This chart includes all MacGregors who have tested at 37 markers but omitting 1) the main ‘bloodline group’, 2) those MacGregors believed to be specifically Irish in genetic origin (these are on a later chart) and 3) those MacGregors who are genetically Viking (these are also on a later chart). Here some particularly interesting groupings emerge. Kits numbered 99676, 164124, 155381 and 158870 are clearly all related and all the known genealogies point to a Rosshire origin (and they may have used Gregor as a surname at some point). Kits 129009, 94589 and 158917 are again clearly related – the only genealogy submitted there has its earliest generation in Clackmannanshire. Kits 84081, 29834, 137093 and 126138 seem to be related to the Rev William McGregor, purportedly from a place called Glen Ossian in Scotland, one of a band of brothers – Bartlett, John, Andrew and Alexander. Kits 2726, 138485 and 7183 seem to have a common origin in the vicinity (that is, within 15 miles) of Perth and may have used Gregor as a surname for a period. Kits 153532, 164088 and N62107 are certainly related but I do not have any genealogical data for these. Finally on the chart the 3 results on the far left are quite separate in origin and belong to different haplogroups from R1b to which the bulk belong. The next chart cuts out some of the other results to show three of these distinct MacGregor groups more clearly.

CHART 4 - as Chart 3 but with some detail removed

CHART 5 - Gregor, Grigor, Gregory, Greig, Gregg or Gragg.

This chart lists all participants (at 37 markers) called Gregor, Grigor, Gregory, Greig, Gregg or Gragg. The code used is as following: numbers only = Gregory; Gr = Gregor or Grigor; E = Gregg; EIG = Greig; A = Gragg. The letter N is a Family Tree DNA kit designation and has no significance. The most striking part of the chart is the collection of Gregories at the very bottom who are certainly from a common and quite recent ancestor. The program suggests that there may be some connection between Gregory 81125 and the Greig and Gregg results beneath – the time distance involved here could be as much as 500 years from the original split. Apart from these, other potentially related groups can be seen working clockwise round the chart. The two Greggs 130191 and 6979 are definitely related as are 110496 and 137236; the Graggs 81282 and 158127; the Greigs 64662 and 45360. There is a potential genetic relationship between Greig 9690 and Grigor 131056. Further information on many of these families can be found in the Gregg and Gregory DNA projects, and also some genealogies at:

CHART 6 - Irish DNA group (does not include 'Irish' McAdams)

This chart contains all the specifically Irish DNA (37 marker) results which are characterized by, in the first 12 markers, a 25 at marker 2, 11,13 at markers 4 and 5, and 14 at marker 11 though not all results will have all these mutations. The Irish results show a strong similarity to each other indicating a common ancestry in prehistory, but in more recent times the Greers (however spelt) seem to have common ancestor of that name, possibly linking with the Griersons 7874 and 94757. Again 2124 MacGregor is included for reference. White 120077, Skinner 57893 and McGregor 35727 are also more distantly related genetically. Compare this chart with the next which lists only Griers (however spelt) and Griersons – all results, and genetically Irish McGregors. The key for this is M = McGregor; S = Grierson; all others are Greer/Grier.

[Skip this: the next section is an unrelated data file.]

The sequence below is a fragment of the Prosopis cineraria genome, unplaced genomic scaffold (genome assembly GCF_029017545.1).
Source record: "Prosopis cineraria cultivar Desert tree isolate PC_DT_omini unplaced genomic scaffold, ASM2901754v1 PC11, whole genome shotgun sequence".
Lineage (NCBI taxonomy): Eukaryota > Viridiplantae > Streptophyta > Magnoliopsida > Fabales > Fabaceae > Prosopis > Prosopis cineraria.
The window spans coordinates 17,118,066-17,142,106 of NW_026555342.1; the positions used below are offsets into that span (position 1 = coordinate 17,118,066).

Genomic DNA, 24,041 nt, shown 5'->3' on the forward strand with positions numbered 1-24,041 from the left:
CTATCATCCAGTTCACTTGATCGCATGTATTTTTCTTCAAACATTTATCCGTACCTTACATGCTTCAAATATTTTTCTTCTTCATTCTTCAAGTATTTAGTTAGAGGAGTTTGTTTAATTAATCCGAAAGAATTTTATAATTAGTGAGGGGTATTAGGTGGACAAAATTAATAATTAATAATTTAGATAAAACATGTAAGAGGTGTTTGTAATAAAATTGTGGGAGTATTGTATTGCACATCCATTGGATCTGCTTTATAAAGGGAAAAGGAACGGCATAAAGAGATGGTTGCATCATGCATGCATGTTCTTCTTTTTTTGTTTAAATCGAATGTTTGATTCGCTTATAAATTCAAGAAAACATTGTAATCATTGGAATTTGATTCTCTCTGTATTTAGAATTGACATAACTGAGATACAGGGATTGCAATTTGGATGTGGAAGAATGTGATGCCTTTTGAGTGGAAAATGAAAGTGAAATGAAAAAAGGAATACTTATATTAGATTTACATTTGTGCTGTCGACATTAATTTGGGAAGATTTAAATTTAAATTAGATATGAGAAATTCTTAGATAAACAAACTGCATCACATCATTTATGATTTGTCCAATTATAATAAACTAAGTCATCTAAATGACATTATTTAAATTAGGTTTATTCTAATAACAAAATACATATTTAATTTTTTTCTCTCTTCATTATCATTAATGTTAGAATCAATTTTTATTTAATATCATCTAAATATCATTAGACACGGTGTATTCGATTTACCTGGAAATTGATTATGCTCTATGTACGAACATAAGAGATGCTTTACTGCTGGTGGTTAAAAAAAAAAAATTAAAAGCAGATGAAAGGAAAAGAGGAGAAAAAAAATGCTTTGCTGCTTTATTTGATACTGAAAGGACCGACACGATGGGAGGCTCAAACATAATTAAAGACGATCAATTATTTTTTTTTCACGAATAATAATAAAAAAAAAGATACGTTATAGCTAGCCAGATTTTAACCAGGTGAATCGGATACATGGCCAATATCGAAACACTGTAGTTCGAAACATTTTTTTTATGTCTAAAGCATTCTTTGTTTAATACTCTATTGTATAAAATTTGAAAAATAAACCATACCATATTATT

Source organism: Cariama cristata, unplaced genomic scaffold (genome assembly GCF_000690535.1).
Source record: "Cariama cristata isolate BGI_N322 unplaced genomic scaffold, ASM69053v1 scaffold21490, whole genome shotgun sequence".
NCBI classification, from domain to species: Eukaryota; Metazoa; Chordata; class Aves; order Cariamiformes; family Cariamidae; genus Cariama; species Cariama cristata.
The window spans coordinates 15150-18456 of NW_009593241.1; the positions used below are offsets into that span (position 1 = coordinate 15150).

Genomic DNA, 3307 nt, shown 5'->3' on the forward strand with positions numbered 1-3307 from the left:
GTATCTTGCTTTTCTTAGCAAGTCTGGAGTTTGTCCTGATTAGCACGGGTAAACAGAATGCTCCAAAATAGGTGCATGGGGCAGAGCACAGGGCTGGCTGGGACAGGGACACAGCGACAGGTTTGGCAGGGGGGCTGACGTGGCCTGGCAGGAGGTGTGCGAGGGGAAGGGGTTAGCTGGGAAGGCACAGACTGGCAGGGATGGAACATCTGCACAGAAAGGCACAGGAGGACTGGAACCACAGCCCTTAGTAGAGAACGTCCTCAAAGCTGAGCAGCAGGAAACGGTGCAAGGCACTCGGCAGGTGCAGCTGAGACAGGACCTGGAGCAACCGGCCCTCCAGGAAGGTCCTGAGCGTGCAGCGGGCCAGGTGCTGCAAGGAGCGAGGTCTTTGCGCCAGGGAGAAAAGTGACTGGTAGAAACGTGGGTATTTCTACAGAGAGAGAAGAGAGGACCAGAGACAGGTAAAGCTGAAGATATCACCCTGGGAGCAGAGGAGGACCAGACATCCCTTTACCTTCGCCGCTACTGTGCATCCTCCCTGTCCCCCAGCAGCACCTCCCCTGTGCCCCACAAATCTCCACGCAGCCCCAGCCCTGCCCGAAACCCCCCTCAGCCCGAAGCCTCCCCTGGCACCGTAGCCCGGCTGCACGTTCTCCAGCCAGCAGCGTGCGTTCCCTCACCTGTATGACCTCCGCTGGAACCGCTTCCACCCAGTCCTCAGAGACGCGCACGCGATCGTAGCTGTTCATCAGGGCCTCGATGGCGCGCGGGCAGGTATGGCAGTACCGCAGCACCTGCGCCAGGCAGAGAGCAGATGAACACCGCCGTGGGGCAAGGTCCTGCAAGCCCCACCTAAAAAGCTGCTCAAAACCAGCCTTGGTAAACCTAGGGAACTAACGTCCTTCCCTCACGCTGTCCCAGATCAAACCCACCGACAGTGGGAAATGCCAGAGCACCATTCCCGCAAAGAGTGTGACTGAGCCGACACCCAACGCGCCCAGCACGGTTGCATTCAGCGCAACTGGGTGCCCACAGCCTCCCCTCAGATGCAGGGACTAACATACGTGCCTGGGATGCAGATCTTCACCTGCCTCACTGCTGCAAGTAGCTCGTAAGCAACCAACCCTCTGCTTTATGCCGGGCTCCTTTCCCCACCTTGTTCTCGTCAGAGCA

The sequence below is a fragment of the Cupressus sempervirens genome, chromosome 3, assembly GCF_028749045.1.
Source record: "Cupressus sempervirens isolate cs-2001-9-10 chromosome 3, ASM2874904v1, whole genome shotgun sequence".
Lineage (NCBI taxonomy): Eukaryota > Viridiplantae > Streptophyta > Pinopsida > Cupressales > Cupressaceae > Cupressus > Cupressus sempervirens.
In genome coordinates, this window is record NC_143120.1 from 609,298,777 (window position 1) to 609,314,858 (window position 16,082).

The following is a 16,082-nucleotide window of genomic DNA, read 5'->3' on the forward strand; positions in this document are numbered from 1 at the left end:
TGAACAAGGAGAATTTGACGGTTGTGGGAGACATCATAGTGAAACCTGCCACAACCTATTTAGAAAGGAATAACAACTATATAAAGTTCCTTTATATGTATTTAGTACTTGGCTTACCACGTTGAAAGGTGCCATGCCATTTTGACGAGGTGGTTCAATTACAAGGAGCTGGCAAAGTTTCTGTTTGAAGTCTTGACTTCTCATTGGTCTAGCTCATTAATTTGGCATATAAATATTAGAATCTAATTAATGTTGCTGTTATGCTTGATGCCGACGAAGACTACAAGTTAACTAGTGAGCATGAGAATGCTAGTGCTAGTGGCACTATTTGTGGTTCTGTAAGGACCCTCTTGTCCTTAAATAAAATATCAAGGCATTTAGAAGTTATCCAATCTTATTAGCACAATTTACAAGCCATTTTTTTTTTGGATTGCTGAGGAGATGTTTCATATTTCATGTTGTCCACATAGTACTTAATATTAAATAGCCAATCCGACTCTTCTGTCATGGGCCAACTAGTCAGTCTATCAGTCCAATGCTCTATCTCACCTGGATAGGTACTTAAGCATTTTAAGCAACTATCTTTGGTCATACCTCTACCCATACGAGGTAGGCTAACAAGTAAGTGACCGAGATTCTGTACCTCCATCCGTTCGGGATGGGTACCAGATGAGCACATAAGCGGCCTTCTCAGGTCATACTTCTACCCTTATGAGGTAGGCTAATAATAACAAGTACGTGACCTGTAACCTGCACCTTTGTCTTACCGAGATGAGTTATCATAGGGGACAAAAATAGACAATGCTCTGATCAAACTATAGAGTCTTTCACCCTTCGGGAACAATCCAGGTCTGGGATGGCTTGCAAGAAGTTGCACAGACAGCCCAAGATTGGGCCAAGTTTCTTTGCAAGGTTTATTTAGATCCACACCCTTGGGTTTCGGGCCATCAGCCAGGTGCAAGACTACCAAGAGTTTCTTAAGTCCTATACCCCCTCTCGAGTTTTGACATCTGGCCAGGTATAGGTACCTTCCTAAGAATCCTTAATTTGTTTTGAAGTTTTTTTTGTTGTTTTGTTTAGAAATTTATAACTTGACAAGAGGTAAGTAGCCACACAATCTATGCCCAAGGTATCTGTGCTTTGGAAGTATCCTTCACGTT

CHART 7 - 'Irish' results on 67 markers

This chart has the Irish based 67 marker results and shows two discrete groups all having common point of origin and indicating the close genetic ties of the Griers etc. Also on this chart are the Orrs – one in the Irish group and the rest a separate haplogroup R1a, who might also have their genetic origins in the Viking invasion of Ireland but who certainly have Irish connections at the present time.

CHART 8 - Grier(son) groups - different genetic origins

Again this is 37 marker results. The Grier/Grierson group on the right seem to share a common ancestor within the time of surnames; the Grier/Greer group in the middle has a separate origin and one might conjecture that these are the Griers of S.W. Scotland – connected to the Griersons of Lag. At the far left is a mostly very strongly related Viking group of Griers, and again these might be conjectured to have descended from a Viking settler in East Ireland.

CHART 9 - Magruder, McNie, McAdam and participants in the 'unattached' R1b group

This chart shows McAdam, Magruder, McNies and other participants whose results are listed at the FtDNA results page unattached to any specific group (37 markers). From this chart we can see that there are various groups of McAdams suggesting different origins: 83205 and 82874; 12683, possibly, with 5237, 76324, 144894, 16568, and 71022 (note this is a genetically Irish group); 54141 with 8857; 3714 with Thorn 48842. According to the groupings all other McAdams are singles or more genetically distant. The two McNies are related 66228 and 165873; the two Smiths 35819 and 32132; the Stalling(s) 21898 and 151153. All the Magruders are related 61472, 141702, 141700, 46179. MacGregor 2124 is again included for reference.

CHART 10 - MacGregor 'bloodline' on 37 markers

This chart contains all the MacGregor bloodline results with 37 markers. Some of the groupings are revealing as will be seen. The key for this is S = Stirling G = Gregory; Macp = Macpherson; C = Campbell; McNa = McNab; J = Jamieson; Ba = Bain; D = Drummond, McF = McFarland. All others are MacGregor however spelt. Kit 2124 is marked with an MM in front.